Pyg Latin works, but is it done the right way?


#1

This code works as expected, but since i’m doing it in a loop, am I doing it correctly?
I feel that there is some better, cleaner way to do it?

def getWord():
  word = raw_input("Enter a word in English and hit 'Enter': ").lower()
  return word

def checkWord(word):
  if len(word) > 2 and word.isalpha():
    print(word[1:] + word[0] + "ay")
    return True
  else:
    print("Type a real word AND greater than 2 chars!\n")
    return False

result = False
while result == False:
  word = getWord()
  result = checkWord(word)

Thanks for your feedback!


#2

What you’ve done here does make sense, but the PygLatin program is small enough/quick enough to not really need two different functions. It might be seen as wasting time to have it call word and checkWord separately instead of allowing the program to quickly execute based off of user input.

A way to do that would be:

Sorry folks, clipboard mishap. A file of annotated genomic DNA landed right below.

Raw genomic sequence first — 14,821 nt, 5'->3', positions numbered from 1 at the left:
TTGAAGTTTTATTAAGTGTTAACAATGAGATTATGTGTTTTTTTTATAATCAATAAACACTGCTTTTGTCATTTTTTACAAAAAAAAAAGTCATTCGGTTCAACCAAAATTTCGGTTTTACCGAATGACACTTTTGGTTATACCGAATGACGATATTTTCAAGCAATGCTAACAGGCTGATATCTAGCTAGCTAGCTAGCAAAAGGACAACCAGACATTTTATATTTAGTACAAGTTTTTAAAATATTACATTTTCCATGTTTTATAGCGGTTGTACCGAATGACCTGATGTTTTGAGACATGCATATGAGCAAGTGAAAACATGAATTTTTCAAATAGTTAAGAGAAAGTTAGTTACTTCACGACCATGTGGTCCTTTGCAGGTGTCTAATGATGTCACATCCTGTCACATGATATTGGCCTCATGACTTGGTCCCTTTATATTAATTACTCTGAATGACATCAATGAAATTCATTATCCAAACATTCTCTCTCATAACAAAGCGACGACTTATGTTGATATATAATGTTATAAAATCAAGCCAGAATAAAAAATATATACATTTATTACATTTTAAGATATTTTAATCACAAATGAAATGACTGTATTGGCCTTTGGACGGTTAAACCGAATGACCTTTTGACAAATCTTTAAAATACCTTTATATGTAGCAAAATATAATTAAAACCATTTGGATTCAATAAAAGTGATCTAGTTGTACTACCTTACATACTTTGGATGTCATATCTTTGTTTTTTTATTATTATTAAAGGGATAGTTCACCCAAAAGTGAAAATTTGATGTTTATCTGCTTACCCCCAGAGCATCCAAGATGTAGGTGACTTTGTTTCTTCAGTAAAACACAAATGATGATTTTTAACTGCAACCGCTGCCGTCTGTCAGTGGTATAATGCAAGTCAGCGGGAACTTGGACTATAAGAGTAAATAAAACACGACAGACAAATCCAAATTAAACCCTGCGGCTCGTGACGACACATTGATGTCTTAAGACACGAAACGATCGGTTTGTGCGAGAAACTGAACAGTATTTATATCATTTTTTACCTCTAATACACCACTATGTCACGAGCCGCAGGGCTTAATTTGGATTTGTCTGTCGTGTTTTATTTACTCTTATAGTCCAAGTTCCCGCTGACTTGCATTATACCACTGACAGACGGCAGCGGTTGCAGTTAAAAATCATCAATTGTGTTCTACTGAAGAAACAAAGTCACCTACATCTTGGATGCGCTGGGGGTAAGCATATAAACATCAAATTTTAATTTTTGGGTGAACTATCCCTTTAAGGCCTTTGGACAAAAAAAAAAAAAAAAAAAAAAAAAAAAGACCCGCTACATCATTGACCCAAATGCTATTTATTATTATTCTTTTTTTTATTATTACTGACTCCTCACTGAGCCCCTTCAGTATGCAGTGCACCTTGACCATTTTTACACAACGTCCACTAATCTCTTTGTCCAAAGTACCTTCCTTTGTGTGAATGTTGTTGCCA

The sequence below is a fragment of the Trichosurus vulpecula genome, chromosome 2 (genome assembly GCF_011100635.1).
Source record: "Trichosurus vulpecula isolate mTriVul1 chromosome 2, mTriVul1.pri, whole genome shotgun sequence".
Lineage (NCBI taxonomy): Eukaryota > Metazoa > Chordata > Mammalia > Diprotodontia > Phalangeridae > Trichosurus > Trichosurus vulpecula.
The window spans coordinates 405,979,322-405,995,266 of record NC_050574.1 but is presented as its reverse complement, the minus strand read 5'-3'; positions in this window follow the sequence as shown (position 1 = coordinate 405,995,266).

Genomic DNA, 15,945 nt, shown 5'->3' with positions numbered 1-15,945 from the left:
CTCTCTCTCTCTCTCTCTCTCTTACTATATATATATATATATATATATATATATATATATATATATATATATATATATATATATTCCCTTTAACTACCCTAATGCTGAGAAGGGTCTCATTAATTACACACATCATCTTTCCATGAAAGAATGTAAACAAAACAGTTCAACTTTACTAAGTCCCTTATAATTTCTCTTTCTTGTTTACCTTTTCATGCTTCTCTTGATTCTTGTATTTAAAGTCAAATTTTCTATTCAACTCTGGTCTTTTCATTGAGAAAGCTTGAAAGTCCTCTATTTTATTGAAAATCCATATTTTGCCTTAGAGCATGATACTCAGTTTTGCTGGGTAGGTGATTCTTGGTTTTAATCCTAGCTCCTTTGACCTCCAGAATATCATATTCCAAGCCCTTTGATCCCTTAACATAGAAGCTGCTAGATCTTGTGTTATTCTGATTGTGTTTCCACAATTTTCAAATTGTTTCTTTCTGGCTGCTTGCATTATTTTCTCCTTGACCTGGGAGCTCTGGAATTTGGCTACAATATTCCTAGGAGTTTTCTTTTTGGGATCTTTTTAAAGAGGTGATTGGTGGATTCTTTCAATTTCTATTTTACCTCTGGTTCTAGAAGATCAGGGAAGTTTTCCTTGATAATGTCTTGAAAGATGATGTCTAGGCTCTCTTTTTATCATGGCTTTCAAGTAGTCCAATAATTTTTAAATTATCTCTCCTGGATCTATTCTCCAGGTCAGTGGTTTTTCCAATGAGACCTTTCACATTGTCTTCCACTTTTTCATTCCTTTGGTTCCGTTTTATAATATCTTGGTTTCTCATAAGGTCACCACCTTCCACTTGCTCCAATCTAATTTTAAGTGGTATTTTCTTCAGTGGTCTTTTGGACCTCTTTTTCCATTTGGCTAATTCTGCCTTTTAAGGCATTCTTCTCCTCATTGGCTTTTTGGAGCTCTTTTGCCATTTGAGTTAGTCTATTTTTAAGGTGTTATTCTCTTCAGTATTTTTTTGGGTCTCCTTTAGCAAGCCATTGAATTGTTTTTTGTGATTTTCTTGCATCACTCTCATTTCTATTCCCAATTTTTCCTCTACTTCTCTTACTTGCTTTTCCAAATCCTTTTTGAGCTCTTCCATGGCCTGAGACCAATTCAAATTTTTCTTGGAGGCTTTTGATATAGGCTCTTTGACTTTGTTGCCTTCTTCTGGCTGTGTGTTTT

pyg = "ay"

print ("Welcome to the Python PigLatin interpreter.")

firstResponse = raw_input ("Please enter your first word")

if len(firstResponse) > 0 and firstResponse.isalpha():
    word = firstResponse.lower()
    first = word[0]
    new_word = word + first + pyg
    new_word = new_word[1:len(new_word)]
    print (new_word)

elif firstResponse != firstResponse.isalpha() and len(firstResponse) > 0:
    print ("No numbers, please. This is a translator not a math program.")

else:
    print ("No word entered")

#3

Thanks for the reply. I agree that it’s simple enough and the objective of the exercise really is to implement what was learned so far. My question runs away a little from the exercise wants.

My point in this question is less about the logic, and more about the structure. I.e. i intentionally wanted to keep re-prompting the user until the condition was satisfied. It felt to me that forcing result = False and using that as the conditional for the while loop is a little odd.


#4

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